… then press Return. Your dock should disappear and reappear. Now hit F12 (F4 on newer keyboards) to bring up the Dashboard. To drag a widget onto your desktop, start dragging it in the Dashboard, then hit F12/F4 while dragging to dismiss the Dashboard. Now position the widget on your desktop and release the mouse button. Here’s a BBC Radio widget on my desktop:


The Mac clones go on… and on… and on…

Thursday, July 24th, 2008

Renegade Mac cloner Psystar is in the news again, with reports that Apple is finally suing their ass – and, what’s more, they want Psystar to recall all the “Open Computers” they sold, thereby reversing any pollution of the pristine Macosphere by their horrid clones. Apple argues that “as a direct and proximate result of Psystar’s infringing conduct, Apple has suffered and will continue to suffer lost sales and profits in an amount… to be proven at trial.” Good luck defending against that, boys.

But as Apple knocks Psystar down, up springs another cloner. An outfit called Open Tech – tagline: “It’s good to be open” – is flogging a range of PCs that can run any operating system under the sun, including, they claim, Mac OS X Leopard. Cunningly, they don’t preinstall Leopard – Psystar did, which no doubt was a red rag to Apple’s bull – but they certainly tell you how to.

Cloning of Apple computers is by no means a new thing. In fact, the Apple ][ was cloned way back in the 1980s. The most popular of these clones was the VTech Laser 128 (gotta love computer names in those days). Personally, though, I like the Agat best – a Russian-built clone with rugged, angular casing to endure those harsh Siberian winters. Just look at that baby!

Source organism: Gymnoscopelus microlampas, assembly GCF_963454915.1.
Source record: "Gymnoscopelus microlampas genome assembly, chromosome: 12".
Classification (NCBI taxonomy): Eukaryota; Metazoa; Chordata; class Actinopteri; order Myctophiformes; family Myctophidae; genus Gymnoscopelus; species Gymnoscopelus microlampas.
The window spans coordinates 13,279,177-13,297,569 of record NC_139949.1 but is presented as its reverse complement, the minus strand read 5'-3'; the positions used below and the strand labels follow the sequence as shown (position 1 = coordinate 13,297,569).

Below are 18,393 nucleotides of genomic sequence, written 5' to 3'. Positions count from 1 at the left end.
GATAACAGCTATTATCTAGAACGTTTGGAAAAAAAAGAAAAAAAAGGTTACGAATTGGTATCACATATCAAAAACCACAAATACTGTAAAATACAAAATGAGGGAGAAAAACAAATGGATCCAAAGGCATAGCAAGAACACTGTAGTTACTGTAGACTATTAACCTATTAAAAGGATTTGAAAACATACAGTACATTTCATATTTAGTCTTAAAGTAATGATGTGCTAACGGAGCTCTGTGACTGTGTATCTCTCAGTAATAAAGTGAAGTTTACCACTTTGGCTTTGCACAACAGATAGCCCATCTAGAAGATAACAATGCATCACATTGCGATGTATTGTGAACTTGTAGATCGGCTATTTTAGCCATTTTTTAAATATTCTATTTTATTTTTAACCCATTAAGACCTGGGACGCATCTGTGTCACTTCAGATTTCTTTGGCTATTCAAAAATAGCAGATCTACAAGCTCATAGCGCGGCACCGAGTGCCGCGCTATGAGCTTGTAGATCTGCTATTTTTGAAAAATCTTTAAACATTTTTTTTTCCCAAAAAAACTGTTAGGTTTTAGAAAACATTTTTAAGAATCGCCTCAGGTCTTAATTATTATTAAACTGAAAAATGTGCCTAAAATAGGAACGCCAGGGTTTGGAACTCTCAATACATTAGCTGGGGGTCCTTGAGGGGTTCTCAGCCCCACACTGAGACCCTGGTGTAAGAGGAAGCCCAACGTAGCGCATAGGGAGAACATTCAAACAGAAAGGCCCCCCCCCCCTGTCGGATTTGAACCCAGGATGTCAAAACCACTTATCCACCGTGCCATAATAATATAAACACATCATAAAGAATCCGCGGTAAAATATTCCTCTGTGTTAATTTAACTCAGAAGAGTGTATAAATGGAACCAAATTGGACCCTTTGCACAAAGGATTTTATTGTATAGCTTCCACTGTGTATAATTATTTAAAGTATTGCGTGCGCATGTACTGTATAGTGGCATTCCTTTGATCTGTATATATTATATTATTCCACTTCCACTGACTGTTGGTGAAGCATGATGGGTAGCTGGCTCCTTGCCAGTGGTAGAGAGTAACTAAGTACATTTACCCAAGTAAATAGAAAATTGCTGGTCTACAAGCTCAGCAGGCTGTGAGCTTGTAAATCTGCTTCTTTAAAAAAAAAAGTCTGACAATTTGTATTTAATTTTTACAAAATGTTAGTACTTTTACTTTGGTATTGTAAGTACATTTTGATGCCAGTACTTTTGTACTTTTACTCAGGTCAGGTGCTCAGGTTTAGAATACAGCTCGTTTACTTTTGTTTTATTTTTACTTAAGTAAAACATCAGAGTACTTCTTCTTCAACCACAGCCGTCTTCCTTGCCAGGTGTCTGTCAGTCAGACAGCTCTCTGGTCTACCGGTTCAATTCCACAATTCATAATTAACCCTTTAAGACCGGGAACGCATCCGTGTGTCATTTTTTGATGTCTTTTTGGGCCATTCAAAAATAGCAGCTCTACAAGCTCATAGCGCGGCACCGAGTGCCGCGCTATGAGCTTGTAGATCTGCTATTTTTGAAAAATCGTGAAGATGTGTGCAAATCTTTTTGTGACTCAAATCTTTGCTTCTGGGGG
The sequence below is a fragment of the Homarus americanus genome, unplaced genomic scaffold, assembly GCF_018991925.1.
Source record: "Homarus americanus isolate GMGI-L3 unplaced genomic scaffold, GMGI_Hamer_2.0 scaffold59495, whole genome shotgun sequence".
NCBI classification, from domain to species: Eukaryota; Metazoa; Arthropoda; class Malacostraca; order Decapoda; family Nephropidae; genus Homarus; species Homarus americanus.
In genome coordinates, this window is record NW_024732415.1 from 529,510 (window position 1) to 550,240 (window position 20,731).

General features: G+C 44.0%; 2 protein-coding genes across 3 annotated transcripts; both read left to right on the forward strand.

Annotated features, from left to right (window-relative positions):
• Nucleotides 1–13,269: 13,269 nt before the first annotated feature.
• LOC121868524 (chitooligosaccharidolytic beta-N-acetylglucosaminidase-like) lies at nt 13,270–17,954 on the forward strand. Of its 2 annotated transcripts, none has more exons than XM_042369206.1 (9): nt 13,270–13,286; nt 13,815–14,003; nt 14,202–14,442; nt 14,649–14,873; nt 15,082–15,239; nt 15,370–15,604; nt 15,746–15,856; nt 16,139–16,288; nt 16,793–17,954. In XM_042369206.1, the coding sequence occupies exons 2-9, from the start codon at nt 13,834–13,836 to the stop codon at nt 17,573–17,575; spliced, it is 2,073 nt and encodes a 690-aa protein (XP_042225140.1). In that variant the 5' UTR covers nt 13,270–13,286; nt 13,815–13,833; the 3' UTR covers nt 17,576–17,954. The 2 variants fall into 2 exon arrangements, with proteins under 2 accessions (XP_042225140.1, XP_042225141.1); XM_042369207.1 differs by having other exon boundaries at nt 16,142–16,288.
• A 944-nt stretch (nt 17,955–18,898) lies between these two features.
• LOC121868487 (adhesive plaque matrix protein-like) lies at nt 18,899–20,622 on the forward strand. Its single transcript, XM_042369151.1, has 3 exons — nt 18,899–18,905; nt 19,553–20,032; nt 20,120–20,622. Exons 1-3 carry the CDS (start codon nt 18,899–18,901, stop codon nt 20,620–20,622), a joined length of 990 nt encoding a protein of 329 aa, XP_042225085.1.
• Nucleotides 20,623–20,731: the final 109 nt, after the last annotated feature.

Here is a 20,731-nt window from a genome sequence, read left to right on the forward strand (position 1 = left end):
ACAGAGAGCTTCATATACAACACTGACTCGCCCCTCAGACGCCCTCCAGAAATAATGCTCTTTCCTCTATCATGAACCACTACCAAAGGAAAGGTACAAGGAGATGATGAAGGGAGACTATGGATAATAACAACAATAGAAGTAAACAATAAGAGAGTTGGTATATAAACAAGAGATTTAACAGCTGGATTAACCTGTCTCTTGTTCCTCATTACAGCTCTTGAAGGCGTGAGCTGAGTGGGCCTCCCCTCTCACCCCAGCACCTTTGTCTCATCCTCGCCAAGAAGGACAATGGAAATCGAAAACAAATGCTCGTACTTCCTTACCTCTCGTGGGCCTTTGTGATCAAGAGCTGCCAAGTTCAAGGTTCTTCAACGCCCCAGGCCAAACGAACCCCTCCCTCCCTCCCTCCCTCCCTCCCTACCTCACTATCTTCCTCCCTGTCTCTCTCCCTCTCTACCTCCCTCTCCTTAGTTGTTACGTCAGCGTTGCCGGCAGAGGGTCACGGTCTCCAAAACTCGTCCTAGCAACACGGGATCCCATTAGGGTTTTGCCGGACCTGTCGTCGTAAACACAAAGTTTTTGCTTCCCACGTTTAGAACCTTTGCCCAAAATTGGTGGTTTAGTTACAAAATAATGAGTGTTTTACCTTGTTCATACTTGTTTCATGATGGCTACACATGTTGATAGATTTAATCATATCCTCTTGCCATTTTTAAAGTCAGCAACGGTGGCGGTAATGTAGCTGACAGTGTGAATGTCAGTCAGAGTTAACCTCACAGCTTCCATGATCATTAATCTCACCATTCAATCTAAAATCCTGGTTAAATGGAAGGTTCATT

Since that time, the Mac has frequently been cloned – legally or illegally – both through software emulation and through out-and-out hardware clones. Psystar and Open Tech are just the latest in the cloning saga.

Where’s the money?

Presumably there’s some sort of market for Mac clones, otherwise these cloners wouldn’t keep springing up. But my question is: Who buys them? Speaking as an iMac owner, I wouldn’t touch one of these with a 10-foot pole; one of the main reasons I switched from Linux to Mac was to get decent, reliable, compact, nice-looking hardware that doesn’t sound like a Hoover on heat when it’s switched on. But maybe that’s just me.

Assuming I’m a typical Mac user, that leaves Windows and Linux users (or folks who’ve never used a computer). I can sort of see how a clone would be desirable for these people – they’ve heard that Macs are nice and they’d like to try “switching”, but they don’t want to fork out for posh Apple hardware, no matter how sleek it looks. Of course, they buy one of these clones, it looks ugly, makes as much fan noise as their PC does, OS X crashes all the time, software updates don’t work, and the support is terrible. So they think this Mac thing’s overrated and rush back to Windows or Linux, never to return. What’s more, Apple loses a Mac sale in the process (and it makes most of its money from hardware).